Mark Hundhammer said he wanted to return as the women’s lacrosse coach at Husson University.
But, instead, he wound up resigning Tuesday due to philosophical differences with the athletic administration.
“They didn’t want me back. I was surprised. They said I didn’t fit in philosophically. I didn’t fit in with the culture,” said the 51-year-old Hundhammer, who became the school’s first women’s lacrosse coach three years ago.
“They wanted me to do more recruiting and fundraising but I’m super-stretched (time-wise) with my academic responsibilities,” said Hundhammer. “I teach eight to nine anatomy and physiology labs at Husson. Most years, I have 300 students. I thought I did well to do what I could. The players raised $3,000.”
Hundhammer will keep his teaching position at the school but won’t return as women’s assistant soccer coach or campus intramural coordinator, either.
Hundhammer guided his Eagles to a 26-17-1 record and they won the North Atlantic Conference’s East Division tournament championship the past two years before losing to North Eastern Athletic Conference and NAC West champ Keuka (N.Y.) in the crossover title game.
His Eagles went 18-3 against conference opponents during his tenure. Like Husson, several of the other programs in the conference were in their infancy.
Though Hundhammer readily admits he knew virtually nothing about lacrosse when he began the program, he was named the conference’s coach of the year all three seasons.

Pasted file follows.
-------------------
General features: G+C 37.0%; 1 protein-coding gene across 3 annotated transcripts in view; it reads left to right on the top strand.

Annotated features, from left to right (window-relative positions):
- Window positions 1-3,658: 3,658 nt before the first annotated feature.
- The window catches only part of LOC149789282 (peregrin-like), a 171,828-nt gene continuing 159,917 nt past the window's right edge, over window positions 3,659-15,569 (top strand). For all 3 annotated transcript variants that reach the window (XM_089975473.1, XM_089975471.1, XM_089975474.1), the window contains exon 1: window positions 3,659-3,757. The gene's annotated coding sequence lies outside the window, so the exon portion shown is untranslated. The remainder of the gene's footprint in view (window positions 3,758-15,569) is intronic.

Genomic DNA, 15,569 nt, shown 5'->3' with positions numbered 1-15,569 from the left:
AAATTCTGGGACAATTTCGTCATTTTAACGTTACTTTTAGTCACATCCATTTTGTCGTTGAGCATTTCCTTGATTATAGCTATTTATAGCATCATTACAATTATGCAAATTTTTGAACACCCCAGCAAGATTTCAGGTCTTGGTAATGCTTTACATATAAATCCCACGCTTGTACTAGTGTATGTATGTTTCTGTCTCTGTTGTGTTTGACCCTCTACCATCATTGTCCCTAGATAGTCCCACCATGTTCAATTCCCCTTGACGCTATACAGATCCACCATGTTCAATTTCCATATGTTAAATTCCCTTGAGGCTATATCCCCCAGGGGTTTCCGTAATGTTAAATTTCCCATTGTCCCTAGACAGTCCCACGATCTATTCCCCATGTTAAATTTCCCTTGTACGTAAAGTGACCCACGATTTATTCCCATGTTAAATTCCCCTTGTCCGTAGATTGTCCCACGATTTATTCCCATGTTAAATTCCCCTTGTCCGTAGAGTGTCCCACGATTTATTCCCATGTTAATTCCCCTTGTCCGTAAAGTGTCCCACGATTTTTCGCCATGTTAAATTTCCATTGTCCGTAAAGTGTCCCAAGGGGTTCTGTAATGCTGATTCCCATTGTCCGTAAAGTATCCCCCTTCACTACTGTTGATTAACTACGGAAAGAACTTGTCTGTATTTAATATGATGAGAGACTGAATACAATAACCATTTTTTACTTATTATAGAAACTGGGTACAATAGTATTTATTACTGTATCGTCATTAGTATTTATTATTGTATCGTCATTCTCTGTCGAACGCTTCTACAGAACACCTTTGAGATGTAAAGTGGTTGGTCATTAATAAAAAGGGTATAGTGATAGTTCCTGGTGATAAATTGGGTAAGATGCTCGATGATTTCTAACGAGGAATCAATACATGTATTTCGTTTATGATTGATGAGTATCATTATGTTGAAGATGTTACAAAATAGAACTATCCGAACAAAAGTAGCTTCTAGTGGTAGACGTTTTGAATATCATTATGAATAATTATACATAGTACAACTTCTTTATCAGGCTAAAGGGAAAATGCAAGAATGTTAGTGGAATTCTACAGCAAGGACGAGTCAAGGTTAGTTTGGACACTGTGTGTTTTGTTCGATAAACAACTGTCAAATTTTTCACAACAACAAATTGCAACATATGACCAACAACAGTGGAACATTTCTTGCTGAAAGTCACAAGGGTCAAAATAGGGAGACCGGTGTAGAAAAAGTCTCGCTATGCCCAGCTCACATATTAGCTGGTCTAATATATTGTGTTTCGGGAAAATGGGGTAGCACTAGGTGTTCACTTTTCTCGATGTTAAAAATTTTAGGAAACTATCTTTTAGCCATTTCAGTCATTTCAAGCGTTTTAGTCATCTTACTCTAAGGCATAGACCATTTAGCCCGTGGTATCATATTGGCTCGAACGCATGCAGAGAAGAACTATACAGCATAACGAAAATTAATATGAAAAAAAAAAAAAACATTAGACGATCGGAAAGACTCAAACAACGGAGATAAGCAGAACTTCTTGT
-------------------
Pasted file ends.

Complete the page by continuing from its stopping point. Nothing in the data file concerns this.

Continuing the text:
Husson athletic director Bob Reasso said Hundhammer submitted a letter of resignation and wouldn’t comment on Hundhammer’s issues of recruiting and fundraising.
“I want to thank Mark for his service and I wish him the best of luck with his next opportunity,” said Reasso.
“We’re going to name a new coach very quickly. We want a coach who will give our student-athletes a chance to take the program to the next level,” Reasso added.
Last June, when Reasso took the AD’s job after a successful career as the head men’s soccer coach at Rutgers University, he said he intended to take Husson to the “next level” and build an “infrastructure that more closely assimilates to a Division I infrastructure than a Division III infrastructure.”
That would imply that his coaches would be expected to devote significant time to recruiting and also be involved in fundraising.
Hundhammer said he will miss coaching lacrosse, particularly the players, and that “our record and accomplishments as a team speak for themselves.
“I definitely grew as a coach. The kids were great. They were very supportive. They were patient with me,” said Hundhammer, who formerly coached the Bangor High School boys soccer team and a variety of other soccer teams.
He said the new coach will inherit a “gold mine.
“The new coach will be able to take it and run with it. There’s a good corps of kids coming back,” said Hundhammer. “It was a time of tremendous growth for me. I got a chance to start a program from square one. Now it’s time for someone to take it to another level.
“I want to thank Husson for giving me the opportunity to initiate the women’s lacrosse program,” added Hundhammer, who intends to focus more on his teaching but said he would also like to find another job in coaching either soccer or lacrosse.